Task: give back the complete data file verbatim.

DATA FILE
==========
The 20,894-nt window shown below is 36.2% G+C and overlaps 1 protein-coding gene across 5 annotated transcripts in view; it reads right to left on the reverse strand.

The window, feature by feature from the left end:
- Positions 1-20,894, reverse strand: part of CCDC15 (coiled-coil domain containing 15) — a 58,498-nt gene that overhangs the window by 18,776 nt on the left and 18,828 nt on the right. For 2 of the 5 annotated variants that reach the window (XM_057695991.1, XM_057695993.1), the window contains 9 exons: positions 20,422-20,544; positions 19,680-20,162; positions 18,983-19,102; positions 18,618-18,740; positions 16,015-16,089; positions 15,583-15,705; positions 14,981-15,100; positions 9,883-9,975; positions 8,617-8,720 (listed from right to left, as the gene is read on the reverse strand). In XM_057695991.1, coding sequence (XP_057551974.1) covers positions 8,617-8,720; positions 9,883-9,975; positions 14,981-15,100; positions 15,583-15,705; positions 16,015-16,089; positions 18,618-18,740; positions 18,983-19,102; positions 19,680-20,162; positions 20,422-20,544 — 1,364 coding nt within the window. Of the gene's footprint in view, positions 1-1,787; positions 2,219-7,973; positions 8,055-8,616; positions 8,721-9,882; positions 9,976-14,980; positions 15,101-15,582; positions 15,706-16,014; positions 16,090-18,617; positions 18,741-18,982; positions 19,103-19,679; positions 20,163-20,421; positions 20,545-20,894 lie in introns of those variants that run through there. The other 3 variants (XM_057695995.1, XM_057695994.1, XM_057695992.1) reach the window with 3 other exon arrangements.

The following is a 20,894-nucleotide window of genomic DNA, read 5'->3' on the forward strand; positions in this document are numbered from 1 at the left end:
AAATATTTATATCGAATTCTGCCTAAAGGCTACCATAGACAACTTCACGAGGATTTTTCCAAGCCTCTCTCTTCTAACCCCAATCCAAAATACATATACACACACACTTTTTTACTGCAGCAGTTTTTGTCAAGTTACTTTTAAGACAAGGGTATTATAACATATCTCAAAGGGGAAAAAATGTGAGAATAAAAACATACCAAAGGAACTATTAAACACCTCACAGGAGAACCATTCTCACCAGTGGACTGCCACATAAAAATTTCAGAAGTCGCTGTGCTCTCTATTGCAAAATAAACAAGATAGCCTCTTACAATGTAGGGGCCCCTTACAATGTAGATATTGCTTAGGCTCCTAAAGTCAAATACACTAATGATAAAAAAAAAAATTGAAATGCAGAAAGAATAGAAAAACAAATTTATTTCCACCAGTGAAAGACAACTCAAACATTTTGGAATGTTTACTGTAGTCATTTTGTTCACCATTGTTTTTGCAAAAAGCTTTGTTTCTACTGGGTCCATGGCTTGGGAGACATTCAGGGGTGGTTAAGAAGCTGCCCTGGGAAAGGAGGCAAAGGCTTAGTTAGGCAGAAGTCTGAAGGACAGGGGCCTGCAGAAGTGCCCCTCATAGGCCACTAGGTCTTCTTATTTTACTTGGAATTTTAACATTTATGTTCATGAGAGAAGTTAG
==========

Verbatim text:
The 20,894-nt window shown below is 36.2% G+C and overlaps 1 protein-coding gene across 5 annotated transcripts in view; it reads right to left on the reverse strand.

The window, feature by feature from the left end:
- Positions 1-20,894, reverse strand: part of CCDC15 (coiled-coil domain containing 15) — a 58,498-nt gene that overhangs the window by 18,776 nt on the left and 18,828 nt on the right. For 2 of the 5 annotated variants that reach the window (XM_057695991.1, XM_057695993.1), the window contains 9 exons: positions 20,422-20,544; positions 19,680-20,162; positions 18,983-19,102; positions 18,618-18,740; positions 16,015-16,089; positions 15,583-15,705; positions 14,981-15,100; positions 9,883-9,975; positions 8,617-8,720 (listed from right to left, as the gene is read on the reverse strand). In XM_057695991.1, coding sequence (XP_057551974.1) covers positions 8,617-8,720; positions 9,883-9,975; positions 14,981-15,100; positions 15,583-15,705; positions 16,015-16,089; positions 18,618-18,740; positions 18,983-19,102; positions 19,680-20,162; positions 20,422-20,544 — 1,364 coding nt within the window. Of the gene's footprint in view, positions 1-1,787; positions 2,219-7,973; positions 8,055-8,616; positions 8,721-9,882; positions 9,976-14,980; positions 15,101-15,582; positions 15,706-16,014; positions 16,090-18,617; positions 18,741-18,982; positions 19,103-19,679; positions 20,163-20,421; positions 20,545-20,894 lie in introns of those variants that run through there. The other 3 variants (XM_057695995.1, XM_057695994.1, XM_057695992.1) reach the window with 3 other exon arrangements.

The following is a 20,894-nucleotide window of genomic DNA, read 5'->3' on the forward strand; positions in this document are numbered from 1 at the left end:
AAATATTTATATCGAATTCTGCCTAAAGGCTACCATAGACAACTTCACGAGGATTTTTCCAAGCCTCTCTCTTCTAACCCCAATCCAAAATACATATACACACACACTTTTTTACTGCAGCAGTTTTTGTCAAGTTACTTTTAAGACAAGGGTATTATAACATATCTCAAAGGGGAAAAAATGTGAGAATAAAAACATACCAAAGGAACTATTAAACACCTCACAGGAGAACCATTCTCACCAGTGGACTGCCACATAAAAATTTCAGAAGTCGCTGTGCTCTCTATTGCAAAATAAACAAGATAGCCTCTTACAATGTAGGGGCCCCTTACAATGTAGATATTGCTTAGGCTCCTAAAGTCAAATACACTAATGATAAAAAAAAAAATTGAAATGCAGAAAGAATAGAAAAACAAATTTATTTCCACCAGTGAAAGACAACTCAAACATTTTGGAATGTTTACTGTAGTCATTTTGTTCACCATTGTTTTTGCAAAAAGCTTTGTTTCTACTGGGTCCATGGCTTGGGAGACATTCAGGGGTGGTTAAGAAGCTGCCCTGGGAAAGGAGGCAAAGGCTTAGTTAGGCAGAAGTCTGAAGGACAGGGGCCTGCAGAAGTGCCCCTCATAGGCCACTAGGTCTTCTTATTTTACTTGGAATTTTAACATTTATGTTCATGAGAGAAGTTAG